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Amid Yemen war, Houthis announce discovery of ancient mummies

Experts warned that a Saudi-led bombing campaign had put mummies at risk of damage [Getty]

Date of publication: 21 August, 2019

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Amid the chaos of the Yemen civil war, the Houthis have announced the discovery of ancient mummies near the rebel-held capital Sanaa.

Amid the chaos of the Yemen civil war, the Houthis have announced the discovery of a number of ancient mummies near the capital Sanaa, the rebel's SABA news agency reported on Sunday.

The minister of the rebel-run culture ministry said the mummies, some which reportedly date back over 3,000 years, were found at an archaeological site in the Shamlan area.

"This important discovery has two aspects. The first is a human settlement and the second is stone tombs that include some mummies that date to the stone age, the bronze age and over 3,000 years ago," Abdallah al-Kabsi said.

"Some of stone tombs' contents have been robbed, while many preserve their structures and mummies wrapped in leather and linen."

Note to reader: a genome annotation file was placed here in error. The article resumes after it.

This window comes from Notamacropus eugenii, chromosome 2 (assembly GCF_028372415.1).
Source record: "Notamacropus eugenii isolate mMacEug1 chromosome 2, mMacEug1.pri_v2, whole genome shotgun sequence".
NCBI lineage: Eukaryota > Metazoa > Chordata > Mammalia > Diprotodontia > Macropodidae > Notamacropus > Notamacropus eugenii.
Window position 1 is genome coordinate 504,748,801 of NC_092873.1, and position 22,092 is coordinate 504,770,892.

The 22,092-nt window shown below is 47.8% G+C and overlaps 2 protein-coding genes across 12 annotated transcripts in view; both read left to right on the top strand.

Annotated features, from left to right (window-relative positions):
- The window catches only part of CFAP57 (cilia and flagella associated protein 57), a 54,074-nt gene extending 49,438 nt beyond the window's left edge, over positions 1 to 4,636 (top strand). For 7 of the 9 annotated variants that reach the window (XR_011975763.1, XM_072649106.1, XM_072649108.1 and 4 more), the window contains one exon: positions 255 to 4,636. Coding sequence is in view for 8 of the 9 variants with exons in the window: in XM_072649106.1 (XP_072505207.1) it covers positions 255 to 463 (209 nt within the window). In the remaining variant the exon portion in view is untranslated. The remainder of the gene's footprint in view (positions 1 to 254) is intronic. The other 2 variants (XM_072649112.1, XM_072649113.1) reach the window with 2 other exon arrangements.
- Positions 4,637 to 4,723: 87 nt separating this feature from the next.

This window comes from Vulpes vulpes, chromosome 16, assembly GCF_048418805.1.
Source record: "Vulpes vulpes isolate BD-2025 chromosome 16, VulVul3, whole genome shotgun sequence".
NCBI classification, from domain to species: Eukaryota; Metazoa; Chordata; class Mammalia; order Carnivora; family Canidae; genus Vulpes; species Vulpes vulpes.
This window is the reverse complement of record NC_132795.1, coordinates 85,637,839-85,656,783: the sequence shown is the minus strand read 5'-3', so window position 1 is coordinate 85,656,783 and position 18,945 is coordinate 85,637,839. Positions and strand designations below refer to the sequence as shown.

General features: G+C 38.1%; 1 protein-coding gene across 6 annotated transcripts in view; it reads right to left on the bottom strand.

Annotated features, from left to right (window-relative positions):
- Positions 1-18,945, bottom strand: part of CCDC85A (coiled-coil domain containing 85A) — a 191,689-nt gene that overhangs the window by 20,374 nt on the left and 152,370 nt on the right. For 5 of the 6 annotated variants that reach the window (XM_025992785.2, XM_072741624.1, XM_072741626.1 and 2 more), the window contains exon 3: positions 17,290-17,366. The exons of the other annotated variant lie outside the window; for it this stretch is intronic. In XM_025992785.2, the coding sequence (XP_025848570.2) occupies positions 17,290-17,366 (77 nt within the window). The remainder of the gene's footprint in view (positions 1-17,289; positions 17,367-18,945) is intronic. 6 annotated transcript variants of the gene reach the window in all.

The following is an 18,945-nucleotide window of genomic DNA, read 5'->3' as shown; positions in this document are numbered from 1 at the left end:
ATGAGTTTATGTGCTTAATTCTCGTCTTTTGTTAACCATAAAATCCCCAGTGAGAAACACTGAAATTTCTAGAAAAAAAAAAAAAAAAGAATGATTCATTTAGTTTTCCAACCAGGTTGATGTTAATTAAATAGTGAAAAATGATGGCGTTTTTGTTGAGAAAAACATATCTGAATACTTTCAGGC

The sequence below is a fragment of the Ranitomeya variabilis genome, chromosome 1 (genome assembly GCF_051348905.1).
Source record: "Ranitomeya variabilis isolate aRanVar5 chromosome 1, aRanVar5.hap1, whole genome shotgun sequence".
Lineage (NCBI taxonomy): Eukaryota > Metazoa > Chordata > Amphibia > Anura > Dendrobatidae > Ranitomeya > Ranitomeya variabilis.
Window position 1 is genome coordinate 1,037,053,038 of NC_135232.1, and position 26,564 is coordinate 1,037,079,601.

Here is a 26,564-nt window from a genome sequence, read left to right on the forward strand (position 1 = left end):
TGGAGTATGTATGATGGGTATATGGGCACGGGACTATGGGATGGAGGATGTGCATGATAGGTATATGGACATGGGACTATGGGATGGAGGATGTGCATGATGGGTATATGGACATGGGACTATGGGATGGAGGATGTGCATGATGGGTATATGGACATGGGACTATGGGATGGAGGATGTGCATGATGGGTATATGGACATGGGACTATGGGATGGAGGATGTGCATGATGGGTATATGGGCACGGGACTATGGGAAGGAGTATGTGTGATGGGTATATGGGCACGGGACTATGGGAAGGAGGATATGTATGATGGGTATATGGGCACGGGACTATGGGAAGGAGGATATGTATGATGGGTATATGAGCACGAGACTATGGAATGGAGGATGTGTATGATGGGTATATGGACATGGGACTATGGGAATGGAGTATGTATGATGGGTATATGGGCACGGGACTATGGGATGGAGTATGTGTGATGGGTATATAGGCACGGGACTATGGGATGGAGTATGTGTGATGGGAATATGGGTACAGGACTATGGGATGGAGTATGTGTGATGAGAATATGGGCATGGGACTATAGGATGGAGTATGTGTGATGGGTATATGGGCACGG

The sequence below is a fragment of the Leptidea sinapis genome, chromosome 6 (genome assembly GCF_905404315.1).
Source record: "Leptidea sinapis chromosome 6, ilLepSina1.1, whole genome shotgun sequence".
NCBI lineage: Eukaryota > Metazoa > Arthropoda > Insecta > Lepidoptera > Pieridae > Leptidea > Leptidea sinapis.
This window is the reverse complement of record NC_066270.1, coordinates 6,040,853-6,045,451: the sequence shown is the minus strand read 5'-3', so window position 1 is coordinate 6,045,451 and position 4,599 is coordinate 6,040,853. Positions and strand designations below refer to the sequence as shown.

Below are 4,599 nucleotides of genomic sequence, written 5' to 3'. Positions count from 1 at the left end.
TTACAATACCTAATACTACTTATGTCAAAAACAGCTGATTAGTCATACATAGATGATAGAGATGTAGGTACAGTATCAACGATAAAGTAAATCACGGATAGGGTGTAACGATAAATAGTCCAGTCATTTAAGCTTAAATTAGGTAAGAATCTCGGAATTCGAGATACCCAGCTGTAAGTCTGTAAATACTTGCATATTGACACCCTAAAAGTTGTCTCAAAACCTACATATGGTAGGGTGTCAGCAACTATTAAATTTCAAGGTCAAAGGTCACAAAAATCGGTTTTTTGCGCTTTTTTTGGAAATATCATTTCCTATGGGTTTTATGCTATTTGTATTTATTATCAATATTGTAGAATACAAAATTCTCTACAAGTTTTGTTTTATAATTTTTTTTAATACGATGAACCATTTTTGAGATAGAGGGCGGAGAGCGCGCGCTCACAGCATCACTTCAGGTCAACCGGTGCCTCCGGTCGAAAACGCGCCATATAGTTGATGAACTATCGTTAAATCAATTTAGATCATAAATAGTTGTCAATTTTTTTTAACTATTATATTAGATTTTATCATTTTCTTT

He added that archaeologists and security forces have been sent to the site to protect the finds amid the ongoing complex and devastating civil war.

The process of mummification has traditionally been associated with Ancient Egypt, but the technique was also practised in other areas of ancient Arabia.

Yemen's mummified bodies pre-date Islam and date from a time when kingdoms - such as Saba and Awsan - ruled a region then known as South Arabia.

Last year, experts at Sanaa University warned that a Saudi-led bombing campaign had put 12 ancient mummies at risk of irreparable damage.

The mummies had begun to rot as swathes of the city have been left without electricity because of the brutal air campaign on the rebel-held capital.

The Saudi-led coalition intervened in Yemen in 2015 to back the government against the Houthis.

Rebel-held areas have faced persistent coalition bombing which has inflicted a heavy civilian death toll and drawn criticism from the international community for triggering a dire humanitarian crisis.

The bombing has also destroyed much of Sanaa's Old City, leaving ancient homes reduced to rubble, drawing criticism from UN cultural agency UNESCO.

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